Luckily, it appears, from this report, that most journalists have been happy to get involved in multimedia, finding it “enriching” instead of grueling. And obviously, as younger reporters, raised on all this multimedia, move into the ranks, working journalists will feel less put upon; satisfying all these new content demands will be second nature to them.

But the real crisis in journalism? PEJ says it’s juggling stories while trying to stand on multiple platforms. For us at Arkansas Business, that means we optimize stories for all manner of platforms. A hot story for our print edition might be posted online three days early, with extensive linking to our previous coverage and other informational sites online. That same story will be broadcast during our segments on KTHV-TV, Channel 11, rewritten and summarized for a general TV news audience. The online story will also appear in RSS feeds and e-newsletters, complete with a headlines — often radically different from the print counterpart — and summaries designed to quickly impart the basic news of the story and draw readers in. And finally, that story will be positioned in such a way as to be attractive to search engines, thereby riding high in Google organic and Google News searches.

It’s a great time to be in journalism. We can now to do more in print and online than ever before. We simply have to recognize that now is key point in the evolution of our business, and we must be prepared to meet all the challenges that come our way.

More on the study here.

Gwen Moritz on ‘Arkansas Week’: the Severance Tax

Our Arkansas Business Editor Gwen Moritz (RSS) was back on AETN’s “Arkansas Week” this week to talk about the state severance tax. Host Steve Barnes moderated a discussion among Gwen, Jay Barth and Rick Fahr of the Log Cabin Democrat in Conway.

You can watch the show, which aired Friday, on Applie iTunes. There, you can subscribe to the video podcast, and have each show delivered to your iPod every week.

Of course, this was a big week for the severance tax, after Gov. Mike Beebe reached a tentative deal with some of the natural gas companies working in Arkansas to raise the tax to 5 percent. The deal contains others incentives, and between Beebe’s proposal and one by Sheffield Nelson for a 7 percent tax, it was obviously the more attractive one for the gas companies.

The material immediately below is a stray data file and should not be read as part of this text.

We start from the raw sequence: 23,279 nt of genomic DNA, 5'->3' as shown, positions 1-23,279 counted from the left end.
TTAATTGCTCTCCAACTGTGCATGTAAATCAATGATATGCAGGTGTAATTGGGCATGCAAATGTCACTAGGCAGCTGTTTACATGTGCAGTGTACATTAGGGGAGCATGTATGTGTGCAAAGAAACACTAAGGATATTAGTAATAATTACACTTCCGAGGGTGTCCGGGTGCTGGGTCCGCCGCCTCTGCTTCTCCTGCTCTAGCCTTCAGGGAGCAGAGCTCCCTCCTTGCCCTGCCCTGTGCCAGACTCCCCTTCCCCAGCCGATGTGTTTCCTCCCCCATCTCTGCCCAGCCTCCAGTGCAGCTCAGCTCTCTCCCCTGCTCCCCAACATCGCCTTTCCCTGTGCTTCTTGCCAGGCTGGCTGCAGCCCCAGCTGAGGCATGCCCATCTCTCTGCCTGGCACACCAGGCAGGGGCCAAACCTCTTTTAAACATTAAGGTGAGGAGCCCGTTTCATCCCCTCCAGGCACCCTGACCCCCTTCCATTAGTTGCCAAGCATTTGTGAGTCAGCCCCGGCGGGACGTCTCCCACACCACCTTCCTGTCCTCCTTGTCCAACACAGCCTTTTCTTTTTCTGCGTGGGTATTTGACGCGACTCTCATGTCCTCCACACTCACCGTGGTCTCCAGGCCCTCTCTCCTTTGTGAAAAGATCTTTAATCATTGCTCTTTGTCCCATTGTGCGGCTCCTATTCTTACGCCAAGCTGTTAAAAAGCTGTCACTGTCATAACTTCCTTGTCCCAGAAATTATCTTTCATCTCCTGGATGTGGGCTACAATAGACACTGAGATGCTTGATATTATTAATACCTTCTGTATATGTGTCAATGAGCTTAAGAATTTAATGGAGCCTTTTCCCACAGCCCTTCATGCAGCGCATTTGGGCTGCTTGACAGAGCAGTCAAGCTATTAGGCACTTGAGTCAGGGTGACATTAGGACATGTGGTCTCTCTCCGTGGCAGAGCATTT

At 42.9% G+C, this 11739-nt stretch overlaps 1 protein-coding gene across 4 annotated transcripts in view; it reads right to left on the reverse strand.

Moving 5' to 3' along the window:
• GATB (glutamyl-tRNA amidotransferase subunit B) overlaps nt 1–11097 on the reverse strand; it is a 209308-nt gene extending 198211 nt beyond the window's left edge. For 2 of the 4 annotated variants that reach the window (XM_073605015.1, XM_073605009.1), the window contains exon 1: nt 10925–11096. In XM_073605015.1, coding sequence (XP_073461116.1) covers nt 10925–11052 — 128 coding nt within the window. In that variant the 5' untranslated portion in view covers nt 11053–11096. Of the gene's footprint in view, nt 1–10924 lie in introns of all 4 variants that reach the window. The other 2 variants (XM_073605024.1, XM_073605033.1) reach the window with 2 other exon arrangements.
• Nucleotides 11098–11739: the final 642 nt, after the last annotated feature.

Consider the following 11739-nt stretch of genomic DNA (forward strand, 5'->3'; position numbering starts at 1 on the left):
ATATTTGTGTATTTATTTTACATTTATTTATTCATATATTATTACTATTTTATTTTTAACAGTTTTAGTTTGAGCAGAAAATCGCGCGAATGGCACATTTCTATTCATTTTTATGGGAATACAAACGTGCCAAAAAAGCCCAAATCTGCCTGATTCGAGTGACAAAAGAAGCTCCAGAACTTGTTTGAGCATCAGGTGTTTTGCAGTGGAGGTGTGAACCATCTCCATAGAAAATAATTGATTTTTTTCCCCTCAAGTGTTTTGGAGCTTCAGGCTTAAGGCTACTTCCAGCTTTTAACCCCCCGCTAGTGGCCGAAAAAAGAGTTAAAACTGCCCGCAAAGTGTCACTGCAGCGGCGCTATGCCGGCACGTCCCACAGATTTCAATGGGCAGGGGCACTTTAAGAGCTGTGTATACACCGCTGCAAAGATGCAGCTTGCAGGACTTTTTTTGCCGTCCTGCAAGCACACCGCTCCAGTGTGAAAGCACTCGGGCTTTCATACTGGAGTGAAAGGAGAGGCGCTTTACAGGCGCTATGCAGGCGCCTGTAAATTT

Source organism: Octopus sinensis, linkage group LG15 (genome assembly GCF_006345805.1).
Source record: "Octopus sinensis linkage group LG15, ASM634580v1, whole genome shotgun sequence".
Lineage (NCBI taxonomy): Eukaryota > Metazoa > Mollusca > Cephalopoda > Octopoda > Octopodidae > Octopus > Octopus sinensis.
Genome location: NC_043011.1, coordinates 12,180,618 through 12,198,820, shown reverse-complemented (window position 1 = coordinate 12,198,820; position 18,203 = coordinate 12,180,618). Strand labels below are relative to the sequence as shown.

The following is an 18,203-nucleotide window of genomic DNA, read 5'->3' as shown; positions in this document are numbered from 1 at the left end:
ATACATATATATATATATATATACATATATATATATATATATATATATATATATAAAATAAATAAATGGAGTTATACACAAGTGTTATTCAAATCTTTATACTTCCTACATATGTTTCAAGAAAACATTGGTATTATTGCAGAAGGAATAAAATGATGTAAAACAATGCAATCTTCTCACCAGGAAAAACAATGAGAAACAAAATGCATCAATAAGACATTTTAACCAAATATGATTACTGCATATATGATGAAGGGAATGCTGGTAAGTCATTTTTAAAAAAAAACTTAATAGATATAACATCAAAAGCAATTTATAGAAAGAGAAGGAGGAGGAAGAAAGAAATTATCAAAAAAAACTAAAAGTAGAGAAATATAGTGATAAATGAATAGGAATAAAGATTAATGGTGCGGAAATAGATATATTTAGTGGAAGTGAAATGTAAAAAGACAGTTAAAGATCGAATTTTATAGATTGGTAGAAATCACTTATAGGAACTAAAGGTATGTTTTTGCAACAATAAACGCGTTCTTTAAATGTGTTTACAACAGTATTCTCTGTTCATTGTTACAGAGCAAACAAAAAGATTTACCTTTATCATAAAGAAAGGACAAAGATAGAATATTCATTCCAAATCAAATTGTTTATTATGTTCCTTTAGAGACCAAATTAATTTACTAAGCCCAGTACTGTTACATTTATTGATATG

After the jump, links to ArkansasBusiness.com‘s severance tax coverage. But first, here’s some of the latest discussion on the tax, including an amusing little dust-up between Nelson and the current chairman of the GOP in Arkansas, Dennis Milligan:

GOP Splits on Tax for Gas

Anti-severance taxer David Sanders thinks Mike Beebe was “arrogant” in his dealings with the gas companies

John Brummett on the pros and cons of the severance tax
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The End of ‘The Wire’

The Wire

Tonight, the final show of HBO’s Golden Age fades to black as “The Wire” ends its five-season run.

Here’s what some are writing as we prepare for the final episode of one of the greatest TV shows of all time, starting here, when we wondered: Has David Simon deadened “The Wire”?

Blake Rutherford notes the final episode.

The Baltimore Sun’s coverage here. Its review of tonight’s finale isn’t kind.

A blogger for the Kansas City Star – maybe one of Templeton’s old co-workers? – likes it.

USA Today surveys the series.

ABC video profiles Jamie Hector, the actor who plays drug kingpin Marlo Stanfield. Another Nightline video looks at Baltimore schools in the wake of season four.

The Washington Post’s video crew is on the set for the final shoot of the series.

Actors from the series talk about its “legacy of hope” in a roundtable discussion in the Los Angeles Times.

David Simon talks to NPR’s “Fresh Air” in this audio interview.

Simon responds to critics of the final season’s newspaper story arc.

NPR’s former arts editor blogs the show here.

The excellent House Next Door blog covers the show here. Also: The blog’s editors take on the great argument among TV critics: Which is the greatest show of all time, “The Sopranos,” “Deadwood” or “The Wire”?

The Root @ Slate: Final confessions of a “Wire” addict.

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Updated, Monday:  The day after the final episode airs, Salon’s Heather Havrilesky talks to Simon about the show.

Google’s Election Map

A very cool map from Google. You click on individual states, individual counties, to see results. Be sure to use the toggle to select results for the Democratic and Republican parties.

The map is powered by data from the Boston Globe, the Associated Press and Real Clear Politics.